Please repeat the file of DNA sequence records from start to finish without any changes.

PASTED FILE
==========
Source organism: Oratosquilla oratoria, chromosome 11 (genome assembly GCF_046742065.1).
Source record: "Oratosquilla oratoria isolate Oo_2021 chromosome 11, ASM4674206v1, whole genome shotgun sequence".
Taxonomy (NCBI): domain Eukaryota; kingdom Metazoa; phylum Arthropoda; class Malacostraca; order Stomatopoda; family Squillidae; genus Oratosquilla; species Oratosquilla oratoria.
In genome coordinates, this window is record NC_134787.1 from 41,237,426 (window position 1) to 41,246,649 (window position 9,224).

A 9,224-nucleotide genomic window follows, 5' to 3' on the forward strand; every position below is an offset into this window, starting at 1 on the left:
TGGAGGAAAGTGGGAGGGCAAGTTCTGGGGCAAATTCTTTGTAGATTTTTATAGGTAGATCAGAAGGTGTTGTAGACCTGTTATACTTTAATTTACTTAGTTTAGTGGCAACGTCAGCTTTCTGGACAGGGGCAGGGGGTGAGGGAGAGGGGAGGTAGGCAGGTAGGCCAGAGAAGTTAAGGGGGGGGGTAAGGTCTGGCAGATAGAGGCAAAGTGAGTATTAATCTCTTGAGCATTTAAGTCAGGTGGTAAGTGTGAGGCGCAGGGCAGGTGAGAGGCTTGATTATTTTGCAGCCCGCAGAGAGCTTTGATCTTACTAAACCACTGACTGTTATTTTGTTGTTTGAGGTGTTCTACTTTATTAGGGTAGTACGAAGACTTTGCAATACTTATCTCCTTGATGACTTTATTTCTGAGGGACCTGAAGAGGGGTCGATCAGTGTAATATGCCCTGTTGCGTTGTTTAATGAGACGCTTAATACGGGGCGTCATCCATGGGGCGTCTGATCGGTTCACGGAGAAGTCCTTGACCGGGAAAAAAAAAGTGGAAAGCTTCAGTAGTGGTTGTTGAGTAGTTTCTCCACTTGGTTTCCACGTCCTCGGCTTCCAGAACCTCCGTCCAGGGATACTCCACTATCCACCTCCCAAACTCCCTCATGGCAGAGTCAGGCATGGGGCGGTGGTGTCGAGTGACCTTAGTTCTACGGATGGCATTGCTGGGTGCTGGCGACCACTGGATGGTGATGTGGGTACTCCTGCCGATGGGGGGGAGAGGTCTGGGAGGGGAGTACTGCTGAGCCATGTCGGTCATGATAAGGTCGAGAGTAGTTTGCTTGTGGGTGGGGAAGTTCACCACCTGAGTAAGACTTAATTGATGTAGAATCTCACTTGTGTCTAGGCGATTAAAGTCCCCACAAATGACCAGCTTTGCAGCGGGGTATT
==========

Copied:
Source organism: Oratosquilla oratoria, chromosome 11 (genome assembly GCF_046742065.1).
Source record: "Oratosquilla oratoria isolate Oo_2021 chromosome 11, ASM4674206v1, whole genome shotgun sequence".
Taxonomy (NCBI): domain Eukaryota; kingdom Metazoa; phylum Arthropoda; class Malacostraca; order Stomatopoda; family Squillidae; genus Oratosquilla; species Oratosquilla oratoria.
In genome coordinates, this window is record NC_134787.1 from 41,237,426 (window position 1) to 41,246,649 (window position 9,224).

A 9,224-nucleotide genomic window follows, 5' to 3' on the forward strand; every position below is an offset into this window, starting at 1 on the left:
TGGAGGAAAGTGGGAGGGCAAGTTCTGGGGCAAATTCTTTGTAGATTTTTATAGGTAGATCAGAAGGTGTTGTAGACCTGTTATACTTTAATTTACTTAGTTTAGTGGCAACGTCAGCTTTCTGGACAGGGGCAGGGGGTGAGGGAGAGGGGAGGTAGGCAGGTAGGCCAGAGAAGTTAAGGGGGGGGGTAAGGTCTGGCAGATAGAGGCAAAGTGAGTATTAATCTCTTGAGCATTTAAGTCAGGTGGTAAGTGTGAGGCGCAGGGCAGGTGAGAGGCTTGATTATTTTGCAGCCCGCAGAGAGCTTTGATCTTACTAAACCACTGACTGTTATTTTGTTGTTTGAGGTGTTCTACTTTATTAGGGTAGTACGAAGACTTTGCAATACTTATCTCCTTGATGACTTTATTTCTGAGGGACCTGAAGAGGGGTCGATCAGTGTAATATGCCCTGTTGCGTTGTTTAATGAGACGCTTAATACGGGGCGTCATCCATGGGGCGTCTGATCGGTTCACGGAGAAGTCCTTGACCGGGAAAAAAAAAGTGGAAAGCTTCAGTAGTGGTTGTTGAGTAGTTTCTCCACTTGGTTTCCACGTCCTCGGCTTCCAGAACCTCCGTCCAGGGATACTCCACTATCCACCTCCCAAACTCCCTCATGGCAGAGTCAGGCATGGGGCGGTGGTGTCGAGTGACCTTAGTTCTACGGATGGCATTGCTGGGTGCTGGCGACCACTGGATGGTGATGTGGGTACTCCTGCCGATGGGGGGGAGAGGTCTGGGAGGGGAGTACTGCTGAGCCATGTCGGTCATGATAAGGTCGAGAGTAGTTTGCTTGTGGGTGGGGAAGTTCACCACCTGAGTAAGACTTAATTGATGTAGAATCTCACTTGTGTCTAGGCGATTAAAGTCCCCACAAATGACCAGCTTTGCAGCGGGGTATT